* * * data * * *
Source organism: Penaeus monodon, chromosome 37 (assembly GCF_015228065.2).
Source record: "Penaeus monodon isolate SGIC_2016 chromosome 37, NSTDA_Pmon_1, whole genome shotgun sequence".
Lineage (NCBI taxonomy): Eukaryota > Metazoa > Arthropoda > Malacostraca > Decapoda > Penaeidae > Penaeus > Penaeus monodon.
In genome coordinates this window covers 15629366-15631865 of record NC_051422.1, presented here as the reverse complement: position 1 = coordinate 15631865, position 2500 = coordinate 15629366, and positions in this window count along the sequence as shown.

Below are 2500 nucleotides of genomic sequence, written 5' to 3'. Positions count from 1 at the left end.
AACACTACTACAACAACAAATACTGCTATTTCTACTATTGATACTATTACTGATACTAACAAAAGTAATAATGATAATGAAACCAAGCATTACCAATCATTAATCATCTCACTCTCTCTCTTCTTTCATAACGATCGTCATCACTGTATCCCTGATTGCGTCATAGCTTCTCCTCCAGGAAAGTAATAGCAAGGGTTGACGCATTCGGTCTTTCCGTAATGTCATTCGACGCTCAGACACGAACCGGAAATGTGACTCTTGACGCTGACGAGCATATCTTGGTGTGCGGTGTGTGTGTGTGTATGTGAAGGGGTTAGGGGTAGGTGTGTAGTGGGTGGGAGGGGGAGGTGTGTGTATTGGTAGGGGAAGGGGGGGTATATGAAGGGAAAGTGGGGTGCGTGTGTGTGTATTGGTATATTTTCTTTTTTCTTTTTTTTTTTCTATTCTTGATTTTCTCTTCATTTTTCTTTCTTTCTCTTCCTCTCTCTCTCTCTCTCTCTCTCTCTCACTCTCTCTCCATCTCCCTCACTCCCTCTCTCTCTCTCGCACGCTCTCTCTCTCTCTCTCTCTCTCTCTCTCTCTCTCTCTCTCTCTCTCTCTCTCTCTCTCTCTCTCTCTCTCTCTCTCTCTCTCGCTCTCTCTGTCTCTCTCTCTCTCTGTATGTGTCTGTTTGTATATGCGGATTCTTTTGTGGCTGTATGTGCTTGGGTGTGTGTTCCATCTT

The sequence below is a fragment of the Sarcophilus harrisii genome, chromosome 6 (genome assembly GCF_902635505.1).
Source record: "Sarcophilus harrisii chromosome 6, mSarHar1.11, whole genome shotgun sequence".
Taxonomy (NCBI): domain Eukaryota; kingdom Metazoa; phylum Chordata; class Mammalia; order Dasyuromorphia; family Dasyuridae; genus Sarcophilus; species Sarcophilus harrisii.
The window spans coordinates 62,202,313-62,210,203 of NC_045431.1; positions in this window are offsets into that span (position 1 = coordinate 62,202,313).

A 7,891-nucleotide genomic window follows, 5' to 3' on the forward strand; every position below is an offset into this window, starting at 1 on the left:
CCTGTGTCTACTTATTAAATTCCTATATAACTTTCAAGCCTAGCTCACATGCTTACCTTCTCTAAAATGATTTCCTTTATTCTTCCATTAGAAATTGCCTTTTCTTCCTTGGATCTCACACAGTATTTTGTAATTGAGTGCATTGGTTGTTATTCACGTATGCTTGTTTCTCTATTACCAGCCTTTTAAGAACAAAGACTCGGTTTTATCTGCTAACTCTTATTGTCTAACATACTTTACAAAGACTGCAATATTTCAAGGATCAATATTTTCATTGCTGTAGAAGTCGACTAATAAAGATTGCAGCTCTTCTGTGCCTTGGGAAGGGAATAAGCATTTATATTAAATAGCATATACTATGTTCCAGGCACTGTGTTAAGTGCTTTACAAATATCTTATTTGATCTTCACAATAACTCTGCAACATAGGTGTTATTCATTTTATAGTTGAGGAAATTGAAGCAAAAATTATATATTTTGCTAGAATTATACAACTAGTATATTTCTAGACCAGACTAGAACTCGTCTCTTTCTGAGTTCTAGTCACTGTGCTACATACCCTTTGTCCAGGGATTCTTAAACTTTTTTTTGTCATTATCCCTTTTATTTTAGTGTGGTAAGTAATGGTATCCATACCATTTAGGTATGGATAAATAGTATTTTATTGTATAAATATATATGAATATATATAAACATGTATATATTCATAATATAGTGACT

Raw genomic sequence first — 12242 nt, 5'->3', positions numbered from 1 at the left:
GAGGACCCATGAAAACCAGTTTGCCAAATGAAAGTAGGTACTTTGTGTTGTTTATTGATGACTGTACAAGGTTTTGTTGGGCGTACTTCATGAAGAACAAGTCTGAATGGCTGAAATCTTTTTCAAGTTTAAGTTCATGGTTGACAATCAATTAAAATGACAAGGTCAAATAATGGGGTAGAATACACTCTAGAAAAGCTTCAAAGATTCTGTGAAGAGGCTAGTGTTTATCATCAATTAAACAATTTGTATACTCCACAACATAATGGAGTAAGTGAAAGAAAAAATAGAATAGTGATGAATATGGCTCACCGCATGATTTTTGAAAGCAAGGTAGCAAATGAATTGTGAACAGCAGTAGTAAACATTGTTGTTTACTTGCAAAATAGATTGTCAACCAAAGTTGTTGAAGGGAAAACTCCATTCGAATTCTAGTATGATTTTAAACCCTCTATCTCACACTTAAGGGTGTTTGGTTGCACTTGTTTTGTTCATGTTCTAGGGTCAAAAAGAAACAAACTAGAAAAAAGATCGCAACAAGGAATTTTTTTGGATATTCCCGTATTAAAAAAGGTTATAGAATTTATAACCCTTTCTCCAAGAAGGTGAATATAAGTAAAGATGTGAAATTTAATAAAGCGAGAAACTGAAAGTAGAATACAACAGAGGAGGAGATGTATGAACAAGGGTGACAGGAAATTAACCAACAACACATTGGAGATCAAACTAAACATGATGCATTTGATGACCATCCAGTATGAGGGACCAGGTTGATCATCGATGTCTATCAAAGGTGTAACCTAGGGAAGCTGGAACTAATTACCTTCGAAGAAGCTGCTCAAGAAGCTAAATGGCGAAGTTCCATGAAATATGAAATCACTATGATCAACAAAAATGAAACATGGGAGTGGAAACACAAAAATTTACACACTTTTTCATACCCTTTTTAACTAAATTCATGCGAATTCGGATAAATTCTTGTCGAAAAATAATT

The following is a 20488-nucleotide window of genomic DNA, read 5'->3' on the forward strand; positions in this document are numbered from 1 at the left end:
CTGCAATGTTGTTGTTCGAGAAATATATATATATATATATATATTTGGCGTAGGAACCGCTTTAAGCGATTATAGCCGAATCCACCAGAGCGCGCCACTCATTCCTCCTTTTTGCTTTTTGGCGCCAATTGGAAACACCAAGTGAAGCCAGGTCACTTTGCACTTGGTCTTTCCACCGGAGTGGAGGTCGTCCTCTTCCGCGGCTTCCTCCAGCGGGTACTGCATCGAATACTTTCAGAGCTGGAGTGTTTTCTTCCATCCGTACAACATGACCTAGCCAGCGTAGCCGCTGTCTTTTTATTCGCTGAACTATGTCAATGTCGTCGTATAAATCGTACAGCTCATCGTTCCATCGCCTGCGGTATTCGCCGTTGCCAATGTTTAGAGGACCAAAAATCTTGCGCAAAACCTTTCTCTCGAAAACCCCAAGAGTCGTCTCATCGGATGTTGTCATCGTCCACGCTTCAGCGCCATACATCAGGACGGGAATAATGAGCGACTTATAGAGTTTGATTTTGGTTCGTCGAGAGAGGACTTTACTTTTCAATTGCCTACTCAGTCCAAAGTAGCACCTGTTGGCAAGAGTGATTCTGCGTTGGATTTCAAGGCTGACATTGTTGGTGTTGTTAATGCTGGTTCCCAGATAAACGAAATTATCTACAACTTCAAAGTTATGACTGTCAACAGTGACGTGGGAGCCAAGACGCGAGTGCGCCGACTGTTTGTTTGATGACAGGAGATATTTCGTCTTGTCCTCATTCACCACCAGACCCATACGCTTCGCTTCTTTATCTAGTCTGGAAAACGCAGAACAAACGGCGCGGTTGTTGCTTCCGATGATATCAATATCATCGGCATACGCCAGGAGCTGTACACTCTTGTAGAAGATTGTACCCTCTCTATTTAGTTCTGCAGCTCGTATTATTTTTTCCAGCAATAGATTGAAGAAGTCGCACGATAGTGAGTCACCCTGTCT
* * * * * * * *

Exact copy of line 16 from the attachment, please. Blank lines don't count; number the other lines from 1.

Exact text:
CTGCAATGTTGTTGTTCGAGAAATATATATATATATATATATATTTGGCGTAGGAACCGCTTTAAGCGATTATAGCCGAATCCACCAGAGCGCGCCACTCATTCCTCCTTTTTGCTTTTTGGCGCCAATTGGAAACACCAAGTGAAGCCAGGTCACTTTGCACTTGGTCTTTCCACCGGAGTGGAGGTCGTCCTCTTCCGCGGCTTCCTCCAGCGGGTACTGCATCGAATACTTTCAGAGCTGGAGTGTTTTCTTCCATCCGTACAACATGACCTAGCCAGCGTAGCCGCTGTCTTTTTATTCGCTGAACTATGTCAATGTCGTCGTATAAATCGTACAGCTCATCGTTCCATCGCCTGCGGTATTCGCCGTTGCCAATGTTTAGAGGACCAAAAATCTTGCGCAAAACCTTTCTCTCGAAAACCCCAAGAGTCGTCTCATCGGATGTTGTCATCGTCCACGCTTCAGCGCCATACATCAGGACGGGAATAATGAGCGACTTATAGAGTTTGATTTTGGTTCGTCGAGAGAGGACTTTACTTTTCAATTGCCTACTCAGTCCAAAGTAGCACCTGTTGGCAAGAGTGATTCTGCGTTGGATTTCAAGGCTGACATTGTTGGTGTTGTTAATGCTGGTTCCCAGATAAACGAAATTATCTACAACTTCAAAGTTATGACTGTCAACAGTGACGTGGGAGCCAAGACGCGAGTGCGCCGACTGTTTGTTTGATGACAGGAGATATTTCGTCTTGTCCTCATTCACCACCAGACCCATACGCTTCGCTTCTTTATCTAGTCTGGAAAACGCAGAACAAACGGCGCGGTTGTTGCTTCCGATGATATCAATATCATCGGCATACGCCAGGAGCTGTACACTCTTGTAGAAGATTGTACCCTCTCTATTTAGTTCTGCAGCTCGTATTATTTTTTCCAGCAATAGATTGAAGAAGTCGCACGATAGTGAGTCACCCTGTCT